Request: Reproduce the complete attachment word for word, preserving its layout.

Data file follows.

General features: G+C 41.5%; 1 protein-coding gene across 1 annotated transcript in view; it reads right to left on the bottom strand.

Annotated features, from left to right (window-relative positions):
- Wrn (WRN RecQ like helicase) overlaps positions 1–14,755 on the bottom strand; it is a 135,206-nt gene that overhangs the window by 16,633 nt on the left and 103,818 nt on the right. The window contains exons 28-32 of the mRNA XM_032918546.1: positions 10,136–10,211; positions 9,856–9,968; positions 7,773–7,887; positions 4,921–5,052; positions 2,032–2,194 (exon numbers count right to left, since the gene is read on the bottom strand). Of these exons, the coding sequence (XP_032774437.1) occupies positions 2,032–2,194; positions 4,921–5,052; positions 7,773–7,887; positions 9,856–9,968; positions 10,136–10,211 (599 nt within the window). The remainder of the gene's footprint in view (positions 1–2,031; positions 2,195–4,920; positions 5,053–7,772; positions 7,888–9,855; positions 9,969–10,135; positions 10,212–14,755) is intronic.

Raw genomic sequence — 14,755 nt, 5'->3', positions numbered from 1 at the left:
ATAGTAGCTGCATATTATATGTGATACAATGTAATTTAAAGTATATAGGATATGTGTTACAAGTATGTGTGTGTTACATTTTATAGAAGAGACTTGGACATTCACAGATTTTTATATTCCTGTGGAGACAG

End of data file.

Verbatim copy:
General features: G+C 41.5%; 1 protein-coding gene across 1 annotated transcript in view; it reads right to left on the bottom strand.

Annotated features, from left to right (window-relative positions):
- Wrn (WRN RecQ like helicase) overlaps positions 1–14,755 on the bottom strand; it is a 135,206-nt gene that overhangs the window by 16,633 nt on the left and 103,818 nt on the right. The window contains exons 28-32 of the mRNA XM_032918546.1: positions 10,136–10,211; positions 9,856–9,968; positions 7,773–7,887; positions 4,921–5,052; positions 2,032–2,194 (exon numbers count right to left, since the gene is read on the bottom strand). Of these exons, the coding sequence (XP_032774437.1) occupies positions 2,032–2,194; positions 4,921–5,052; positions 7,773–7,887; positions 9,856–9,968; positions 10,136–10,211 (599 nt within the window). The remainder of the gene's footprint in view (positions 1–2,031; positions 2,195–4,920; positions 5,053–7,772; positions 7,888–9,855; positions 9,969–10,135; positions 10,212–14,755) is intronic.

Raw genomic sequence — 14,755 nt, 5'->3', positions numbered from 1 at the left:
ATAGTAGCTGCATATTATATGTGATACAATGTAATTTAAAGTATATAGGATATGTGTTACAAGTATGTGTGTGTTACATTTTATAGAAGAGACTTGGACATTCACAGATTTTTATATTCCTGTGGAGACAG